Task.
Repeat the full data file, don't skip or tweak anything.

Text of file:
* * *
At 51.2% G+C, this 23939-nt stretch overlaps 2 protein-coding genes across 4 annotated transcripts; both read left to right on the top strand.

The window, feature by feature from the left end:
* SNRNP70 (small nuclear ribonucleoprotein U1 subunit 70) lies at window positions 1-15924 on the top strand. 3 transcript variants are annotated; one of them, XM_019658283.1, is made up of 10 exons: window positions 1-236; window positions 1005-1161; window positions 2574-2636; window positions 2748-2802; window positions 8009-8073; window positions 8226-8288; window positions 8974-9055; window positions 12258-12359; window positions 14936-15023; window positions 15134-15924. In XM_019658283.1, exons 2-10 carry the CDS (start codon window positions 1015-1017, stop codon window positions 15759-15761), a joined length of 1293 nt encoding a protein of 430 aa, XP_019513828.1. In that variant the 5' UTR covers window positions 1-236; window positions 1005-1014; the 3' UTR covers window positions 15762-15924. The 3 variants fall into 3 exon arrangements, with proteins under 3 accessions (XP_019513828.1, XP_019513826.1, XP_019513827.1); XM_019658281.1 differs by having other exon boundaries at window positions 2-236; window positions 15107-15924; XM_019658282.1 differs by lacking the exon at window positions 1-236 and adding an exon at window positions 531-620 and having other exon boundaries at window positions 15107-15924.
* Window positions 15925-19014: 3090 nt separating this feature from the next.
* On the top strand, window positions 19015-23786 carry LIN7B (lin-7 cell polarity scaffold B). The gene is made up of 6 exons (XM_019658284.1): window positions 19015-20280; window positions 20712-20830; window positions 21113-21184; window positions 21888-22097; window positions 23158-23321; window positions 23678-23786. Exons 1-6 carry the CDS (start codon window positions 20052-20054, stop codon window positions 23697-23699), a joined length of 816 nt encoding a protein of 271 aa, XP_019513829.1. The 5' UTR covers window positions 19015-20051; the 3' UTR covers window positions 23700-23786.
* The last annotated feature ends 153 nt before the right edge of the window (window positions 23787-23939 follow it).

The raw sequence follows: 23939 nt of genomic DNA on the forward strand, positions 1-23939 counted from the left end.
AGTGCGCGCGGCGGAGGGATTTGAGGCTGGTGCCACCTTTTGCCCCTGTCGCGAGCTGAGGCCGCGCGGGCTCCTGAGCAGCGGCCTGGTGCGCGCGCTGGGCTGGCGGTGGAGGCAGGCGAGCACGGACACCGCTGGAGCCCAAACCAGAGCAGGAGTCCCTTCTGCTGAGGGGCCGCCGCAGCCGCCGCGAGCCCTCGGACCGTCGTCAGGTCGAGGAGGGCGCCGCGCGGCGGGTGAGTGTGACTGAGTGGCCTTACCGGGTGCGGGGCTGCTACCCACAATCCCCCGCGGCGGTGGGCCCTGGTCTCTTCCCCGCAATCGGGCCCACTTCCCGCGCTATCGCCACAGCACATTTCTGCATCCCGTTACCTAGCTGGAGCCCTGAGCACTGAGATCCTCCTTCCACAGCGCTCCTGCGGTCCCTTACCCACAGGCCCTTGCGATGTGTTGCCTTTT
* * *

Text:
At 51.2% G+C, this 23939-nt stretch overlaps 2 protein-coding genes across 4 annotated transcripts; both read left to right on the top strand.

The window, feature by feature from the left end:
* SNRNP70 (small nuclear ribonucleoprotein U1 subunit 70) lies at window positions 1-15924 on the top strand. 3 transcript variants are annotated; one of them, XM_019658283.1, is made up of 10 exons: window positions 1-236; window positions 1005-1161; window positions 2574-2636; window positions 2748-2802; window positions 8009-8073; window positions 8226-8288; window positions 8974-9055; window positions 12258-12359; window positions 14936-15023; window positions 15134-15924. In XM_019658283.1, exons 2-10 carry the CDS (start codon window positions 1015-1017, stop codon window positions 15759-15761), a joined length of 1293 nt encoding a protein of 430 aa, XP_019513828.1. In that variant the 5' UTR covers window positions 1-236; window positions 1005-1014; the 3' UTR covers window positions 15762-15924. The 3 variants fall into 3 exon arrangements, with proteins under 3 accessions (XP_019513828.1, XP_019513826.1, XP_019513827.1); XM_019658281.1 differs by having other exon boundaries at window positions 2-236; window positions 15107-15924; XM_019658282.1 differs by lacking the exon at window positions 1-236 and adding an exon at window positions 531-620 and having other exon boundaries at window positions 15107-15924.
* Window positions 15925-19014: 3090 nt separating this feature from the next.
* On the top strand, window positions 19015-23786 carry LIN7B (lin-7 cell polarity scaffold B). The gene is made up of 6 exons (XM_019658284.1): window positions 19015-20280; window positions 20712-20830; window positions 21113-21184; window positions 21888-22097; window positions 23158-23321; window positions 23678-23786. Exons 1-6 carry the CDS (start codon window positions 20052-20054, stop codon window positions 23697-23699), a joined length of 816 nt encoding a protein of 271 aa, XP_019513829.1. The 5' UTR covers window positions 19015-20051; the 3' UTR covers window positions 23700-23786.
* The last annotated feature ends 153 nt before the right edge of the window (window positions 23787-23939 follow it).

The raw sequence follows: 23939 nt of genomic DNA on the forward strand, positions 1-23939 counted from the left end.
AGTGCGCGCGGCGGAGGGATTTGAGGCTGGTGCCACCTTTTGCCCCTGTCGCGAGCTGAGGCCGCGCGGGCTCCTGAGCAGCGGCCTGGTGCGCGCGCTGGGCTGGCGGTGGAGGCAGGCGAGCACGGACACCGCTGGAGCCCAAACCAGAGCAGGAGTCCCTTCTGCTGAGGGGCCGCCGCAGCCGCCGCGAGCCCTCGGACCGTCGTCAGGTCGAGGAGGGCGCCGCGCGGCGGGTGAGTGTGACTGAGTGGCCTTACCGGGTGCGGGGCTGCTACCCACAATCCCCCGCGGCGGTGGGCCCTGGTCTCTTCCCCGCAATCGGGCCCACTTCCCGCGCTATCGCCACAGCACATTTCTGCATCCCGTTACCTAGCTGGAGCCCTGAGCACTGAGATCCTCCTTCCACAGCGCTCCTGCGGTCCCTTACCCACAGGCCCTTGCGATGTGTTGCCTTTT